NOTE: This article contains images from the US patent archive. Links to the complete patents are linked in the caption following each photo.
In the world of food gadgetry, no piece of gear is more iconic than the pizza slicer. The mere sight of a circular blade cradled in a handle holds no mystery as to its use, however the story of its evolution is far more layered. The concept of serving pizza by the slice is fairly new (post-WWII) but the genetic material for the contemporary circular pizza blade can be found scattered across the past three centuries.
Our journey begins with the invention of the mezzaluna (half moon) by Silvio Pacitti in 1708. There's not much information floating around about this fellow, but we can safely assume he was born and lived on the Italian peninsula, the southern region of which birthed our beloved pizza. He was the Ron Popeil of his time, having invented something extremely simple to make food preparation easier. While most standard knives cut by dragging across their subject, the mezzaluna has a rounded blade that impacts its target with a downward motion as it rolls across. This creates a clean incision without disrupting the material being cut.
Originally available in small sizes with either a single or double blade, the mezzaluna was initially intended for vegetable and herb chopping. Pizzerias in the Midwest now employ larger versions to cut both thick and cracker-thin pizzas quickly and evenly. While it may not be as popular as its wheeled counterpart, the mezzaluna certainly predates it. The image above shows a modern version of the mezzaluna used for cutting deep dish pizza, a style which didn't emerge until the 1940s. The task of splitting such a thick product is obviously a job smaller tools aren't cut out for.
The development of the pizza wheel is much more schizophrenic than its larger counterpart, but the principle is identical. The wheel uses the same perpendicular impact method to puncture its prey but does so with a circular blade rather than the more cumbersome long blade of the mezzaluna. As previously mentioned, there was no need to quickly dice up a pizza into even units until slice culture rolled around in the middle of the 20th century. At that time, simple table knives were used to divide pies (ie Delorenzo's Tomato Pies in Trenton) but powerful alternatives lurked within unrelated industries. In the case of the pizza wheel, it all starts with wallpaper.
Look familiar? It's essentially the modern pizza wheel at a time when pizza was barely a blip on the country's culinary radar. The inventor, David S. Morgan of Asheville, North Carolina, probably never saw a pizza in his life. But that's irrelevant because he invented a "roller-knife for trimming wall-paper," not a pizza slicer. Prior to this patent, wallpaper trimmers were bulky two-handed affairs. While they did contain a rotary blade, Morgan's improvement allowed for easier use with a single hand and that factor lends the device perfectly to the use by pizzerias.
As with most pizza-related paraphernalia (ie the pizza box), slicing technology has its most direct crossover from the baking industry. It emerges in the form of a "cake cutter," registered by Carl A. Frahm of Canton, Ohio in 1922, to introduce a durable, inexpensive and easy to clean tool for dividing dough before baking. It's just another variation of the handheld cutter, this time with a culinary application.
So now we have rotary blades in the food world, but steamy-hot pizza is a different animal than the raw dough targeted by Carl Frahm's cake cutter. The first circular blade slicers used for pizza were designed with small blades. But as time passed, increasing proportions of cheese and other toppings led to the increase of blade size. Not only was the larger blade better able to divide a pizza without dislodging toppings, it also kept the user's hand further from the hot cheese. Both sizes are currently in use and their selection is usually based on the product they are intended to cut. Al Santillo of Santillo's in Elizabeth, NJ uses the small wheel to fit into the corners of his rectangular Sicilian pizza pans while he prefers the larger wheel for round pies.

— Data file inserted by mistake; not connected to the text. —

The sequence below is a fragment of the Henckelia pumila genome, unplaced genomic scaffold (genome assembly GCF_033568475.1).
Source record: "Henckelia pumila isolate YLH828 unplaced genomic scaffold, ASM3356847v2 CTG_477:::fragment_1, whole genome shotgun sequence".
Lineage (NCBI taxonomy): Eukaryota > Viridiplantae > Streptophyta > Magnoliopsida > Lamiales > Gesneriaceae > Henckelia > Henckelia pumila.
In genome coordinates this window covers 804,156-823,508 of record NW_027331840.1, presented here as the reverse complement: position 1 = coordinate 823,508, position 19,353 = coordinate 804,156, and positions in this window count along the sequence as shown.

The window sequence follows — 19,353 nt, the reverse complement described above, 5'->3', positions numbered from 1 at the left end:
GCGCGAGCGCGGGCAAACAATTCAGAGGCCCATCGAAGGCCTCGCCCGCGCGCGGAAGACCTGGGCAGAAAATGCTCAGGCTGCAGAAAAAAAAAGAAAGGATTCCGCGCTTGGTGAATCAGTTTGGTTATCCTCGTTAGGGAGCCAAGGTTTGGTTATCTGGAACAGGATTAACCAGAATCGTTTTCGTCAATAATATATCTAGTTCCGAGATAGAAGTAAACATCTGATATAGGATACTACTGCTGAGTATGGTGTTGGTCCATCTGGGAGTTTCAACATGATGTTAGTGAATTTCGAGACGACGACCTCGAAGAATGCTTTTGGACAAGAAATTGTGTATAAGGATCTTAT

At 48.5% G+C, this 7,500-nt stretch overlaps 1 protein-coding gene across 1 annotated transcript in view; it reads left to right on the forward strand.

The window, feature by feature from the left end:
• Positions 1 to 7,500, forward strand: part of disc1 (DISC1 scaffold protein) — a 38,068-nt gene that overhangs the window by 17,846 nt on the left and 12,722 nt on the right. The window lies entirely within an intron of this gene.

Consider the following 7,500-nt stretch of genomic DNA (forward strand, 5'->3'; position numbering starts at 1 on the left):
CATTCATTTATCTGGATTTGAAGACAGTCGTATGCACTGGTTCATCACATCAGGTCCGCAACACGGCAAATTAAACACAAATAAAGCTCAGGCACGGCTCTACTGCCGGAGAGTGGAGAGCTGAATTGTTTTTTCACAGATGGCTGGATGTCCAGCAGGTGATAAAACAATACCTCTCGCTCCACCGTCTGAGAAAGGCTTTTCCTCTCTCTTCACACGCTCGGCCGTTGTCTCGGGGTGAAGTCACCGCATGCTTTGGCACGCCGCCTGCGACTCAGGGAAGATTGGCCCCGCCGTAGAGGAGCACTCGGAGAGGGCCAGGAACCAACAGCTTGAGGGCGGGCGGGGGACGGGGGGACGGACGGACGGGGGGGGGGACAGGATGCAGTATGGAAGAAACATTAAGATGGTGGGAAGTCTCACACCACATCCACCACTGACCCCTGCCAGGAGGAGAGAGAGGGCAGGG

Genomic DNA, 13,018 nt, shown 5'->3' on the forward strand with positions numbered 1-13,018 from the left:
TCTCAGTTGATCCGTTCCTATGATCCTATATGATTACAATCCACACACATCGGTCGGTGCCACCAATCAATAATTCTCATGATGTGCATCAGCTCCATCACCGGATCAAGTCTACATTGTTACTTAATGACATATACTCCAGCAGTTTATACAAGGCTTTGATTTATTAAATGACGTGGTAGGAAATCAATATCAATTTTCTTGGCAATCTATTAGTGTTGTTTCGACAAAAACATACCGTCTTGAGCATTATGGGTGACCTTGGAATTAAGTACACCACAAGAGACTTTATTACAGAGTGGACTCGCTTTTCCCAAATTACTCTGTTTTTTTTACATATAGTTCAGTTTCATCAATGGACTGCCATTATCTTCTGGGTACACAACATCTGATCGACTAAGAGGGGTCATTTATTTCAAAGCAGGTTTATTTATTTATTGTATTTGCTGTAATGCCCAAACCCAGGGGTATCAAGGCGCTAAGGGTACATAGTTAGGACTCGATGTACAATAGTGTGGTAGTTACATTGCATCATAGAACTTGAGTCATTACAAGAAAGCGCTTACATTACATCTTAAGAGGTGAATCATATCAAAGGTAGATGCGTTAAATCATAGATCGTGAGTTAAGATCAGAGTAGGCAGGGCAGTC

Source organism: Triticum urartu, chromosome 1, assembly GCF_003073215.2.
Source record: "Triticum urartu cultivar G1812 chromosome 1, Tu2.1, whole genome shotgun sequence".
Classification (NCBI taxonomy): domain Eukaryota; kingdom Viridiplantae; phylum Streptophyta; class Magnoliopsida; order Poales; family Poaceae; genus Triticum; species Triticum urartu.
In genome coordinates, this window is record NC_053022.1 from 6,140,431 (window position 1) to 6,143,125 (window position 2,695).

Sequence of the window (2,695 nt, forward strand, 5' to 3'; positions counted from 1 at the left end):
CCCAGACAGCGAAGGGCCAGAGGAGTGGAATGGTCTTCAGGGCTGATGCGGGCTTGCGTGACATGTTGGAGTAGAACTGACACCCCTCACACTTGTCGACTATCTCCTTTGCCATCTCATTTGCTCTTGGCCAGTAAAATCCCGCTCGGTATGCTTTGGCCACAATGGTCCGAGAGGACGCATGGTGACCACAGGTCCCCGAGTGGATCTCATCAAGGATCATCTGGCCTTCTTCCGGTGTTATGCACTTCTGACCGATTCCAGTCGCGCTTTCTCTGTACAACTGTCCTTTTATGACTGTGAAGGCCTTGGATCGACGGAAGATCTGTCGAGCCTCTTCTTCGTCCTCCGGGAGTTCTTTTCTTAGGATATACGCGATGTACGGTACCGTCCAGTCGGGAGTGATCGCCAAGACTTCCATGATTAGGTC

While the functional engineering of the pizza slicer has more or less met its peak, we've seen plenty of novelty cutters on the market over the past few years. Of course there's the Pizza Boss, which looks like a circular saw. Plenty of shark-shaped slicers have become available. And who among us hasn't seen, purchased or been gifted a USS Enterprise pizza slicer?
But of course there are those who see fault in the basic pizza wheel design. One double-bladed unit claims to save the user multiple passes with a slicer by aligning a second wheel behind the first. And who could forget the Pizza Scissors, for those who prefer to combine their cutting device and spatula. One that actually gets used in high-volume pizza operations promises even slices by stamping a pizza with a series of center-oriented blades. Believe it or not, this one actually has its base in a food cutter patented in the 1920s!
Fad gadgets have their place, but longevity usually hitches a ride with simplicity. The elegance of a curved blade, whether it be loose or cradled by an extension of a handle, will likely remain steadfast in the hands and in the hearts of those who require their pizza to be sliced. In the meantime, I'm sure we'll all be looking forward to the latest pizza slicer variations, even if they are identical to a 120 year old wallpaper trimmer.
About the author: Scott Wiener runs tours of significant NYC pizzerias with an emphasis on the history, science, technology, economics and deliciousness. You can sign up for a tour at scottspizzatours.com or follow his pizza explorations on Twitter via @scottspizzatour